But anyway, where was I? Ah yes, diaries. More specifically, the use of journals within fiction and all forms of storytelling. It’s something I’m passionate about, and I even wrote an article on the subject for an anthology about The Vampire Diaries. (Not that I’m thinking about Damon again… Nope.) In that piece, I talked about Dracula and how the classic novel uses a mixture of letters and journal entries to tell its darkly gothic tale. I really think it works brilliantly—maybe even better than if Bram Stoker had just written down his story as a regular narrative rather than as an ‘epistolary novel.’ An epistolary novel, as the all-knowing (most of the time) Wikipedia tells us, is a novel “written as a series of documents. The usual form is letters, although diary entries, newspaper clippings and other documents are sometimes used.” You’ve may well have studied books like Alice Walker’s The Color Purple, which is a famous example of the form.
After I’d written The Iron Witch, people also told me that I’d used ‘intertextuality’ to tell Donna’s story. I was very impressed with myself! I hadn’t even set out to do that… Of course, then I had to quickly look up Intertextuality and find out what it was exactly that I was supposed to have done. (Just kidding!) Basically, it’s all about how different texts shape each other; how one text relates to another and helps us to build new meanings and a deeper understanding of the story and characters. So in The Iron Witch, Donna’s diary helps to shape the main narrative, while also bringing the reader closer to what’s going on inside her heart and mind. In Book 2 of the trilogy, The Wood Queen (which I’m just finishing off now), I’ve introduced a second set of journal entries by another character which hopefully adds a new layer of ‘intertextuality.’ I feel quite pleased with myself for being so clever! 😉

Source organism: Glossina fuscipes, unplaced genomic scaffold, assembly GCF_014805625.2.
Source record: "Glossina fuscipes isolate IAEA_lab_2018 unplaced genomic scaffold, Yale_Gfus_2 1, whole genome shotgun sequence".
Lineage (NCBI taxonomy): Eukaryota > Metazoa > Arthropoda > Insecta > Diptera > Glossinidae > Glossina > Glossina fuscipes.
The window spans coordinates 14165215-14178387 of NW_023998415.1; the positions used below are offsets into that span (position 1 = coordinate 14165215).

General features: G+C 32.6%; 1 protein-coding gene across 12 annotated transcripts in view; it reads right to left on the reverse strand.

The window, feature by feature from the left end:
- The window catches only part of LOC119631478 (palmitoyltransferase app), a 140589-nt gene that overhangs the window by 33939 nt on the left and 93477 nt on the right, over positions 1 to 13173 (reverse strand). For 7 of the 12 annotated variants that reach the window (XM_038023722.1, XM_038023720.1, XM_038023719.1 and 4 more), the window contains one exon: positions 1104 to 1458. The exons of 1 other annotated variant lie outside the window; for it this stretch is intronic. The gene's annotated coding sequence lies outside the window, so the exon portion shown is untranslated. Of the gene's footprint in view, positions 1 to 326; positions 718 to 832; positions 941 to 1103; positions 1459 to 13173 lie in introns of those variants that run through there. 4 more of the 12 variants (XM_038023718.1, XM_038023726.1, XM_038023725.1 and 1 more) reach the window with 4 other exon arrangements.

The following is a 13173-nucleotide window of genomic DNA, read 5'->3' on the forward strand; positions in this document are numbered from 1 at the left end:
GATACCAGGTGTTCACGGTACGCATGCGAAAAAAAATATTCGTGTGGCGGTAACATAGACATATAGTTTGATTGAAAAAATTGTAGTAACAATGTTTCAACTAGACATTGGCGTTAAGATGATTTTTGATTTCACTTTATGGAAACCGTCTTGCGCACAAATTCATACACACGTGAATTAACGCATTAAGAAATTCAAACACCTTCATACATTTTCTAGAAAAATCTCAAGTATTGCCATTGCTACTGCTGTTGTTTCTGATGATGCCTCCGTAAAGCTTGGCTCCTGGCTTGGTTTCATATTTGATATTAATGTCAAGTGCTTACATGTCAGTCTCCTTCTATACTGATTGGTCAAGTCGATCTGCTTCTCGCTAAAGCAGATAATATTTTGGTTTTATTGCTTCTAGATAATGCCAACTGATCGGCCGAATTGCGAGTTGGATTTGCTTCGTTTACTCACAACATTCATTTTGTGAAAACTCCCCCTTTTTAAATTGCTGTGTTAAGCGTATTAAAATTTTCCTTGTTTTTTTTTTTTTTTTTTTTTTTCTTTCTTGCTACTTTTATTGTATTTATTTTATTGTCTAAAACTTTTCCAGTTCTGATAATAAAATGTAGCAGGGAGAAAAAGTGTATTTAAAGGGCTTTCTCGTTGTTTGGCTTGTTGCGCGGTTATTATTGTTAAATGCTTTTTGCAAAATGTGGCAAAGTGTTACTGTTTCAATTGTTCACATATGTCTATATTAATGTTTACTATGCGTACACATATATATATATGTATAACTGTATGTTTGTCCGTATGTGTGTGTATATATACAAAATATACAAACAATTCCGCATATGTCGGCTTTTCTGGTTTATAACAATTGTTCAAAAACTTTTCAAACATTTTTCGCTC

I think the thing that I enjoy the most about getting a peak into someone’s fictional journal, though, is how much more intense it can make our experience of events. There’s a feeling of intimacy that you might not always get from a straightforward narrative. You can also get a raw glimpse at the motivations of characters that you might not always have been able to figure out—or you could even read a fictional diary and discover that the writer of that journal is fooling themselves about what they think they want or why they’re doing whatever it is they’re doing in the novel.
There is so much possibility. I love that.
Of course… there is also the ‘possibility’ your editor might suggest that you cut some of the words you’ve written, while in the process of revising/editing your novel. This is very common once you’ve sold your manuscript to a publisher and an editor starts helping you to improve it. With The Iron Witch, I was lucky because my editor at Flux in the US loved the journal entries and actually wanted a few more of them. However, I ended up overdoing things and then had too much material. So I have a few ‘deleted scenes’ (not really ‘scenes’ as they’re from Donna’s diary, but you know what I mean) that I can exclusively share on the Figment website. I’m just going to dig them out of a file somewhere on my ancient laptop so you can read them…
Oh! And while I do that, I think I might have a ‘real’ deleted scene that I wrote from Navin’s POV. It’s from when he’s taken by the dark elves a bit later on in the story, but that’s not a spoiler as it tells you that on the back of the book. You might as well take a look at that, too. I feel like I’m giving away DVD extras—it’s pretty cool. I hope you enjoy them!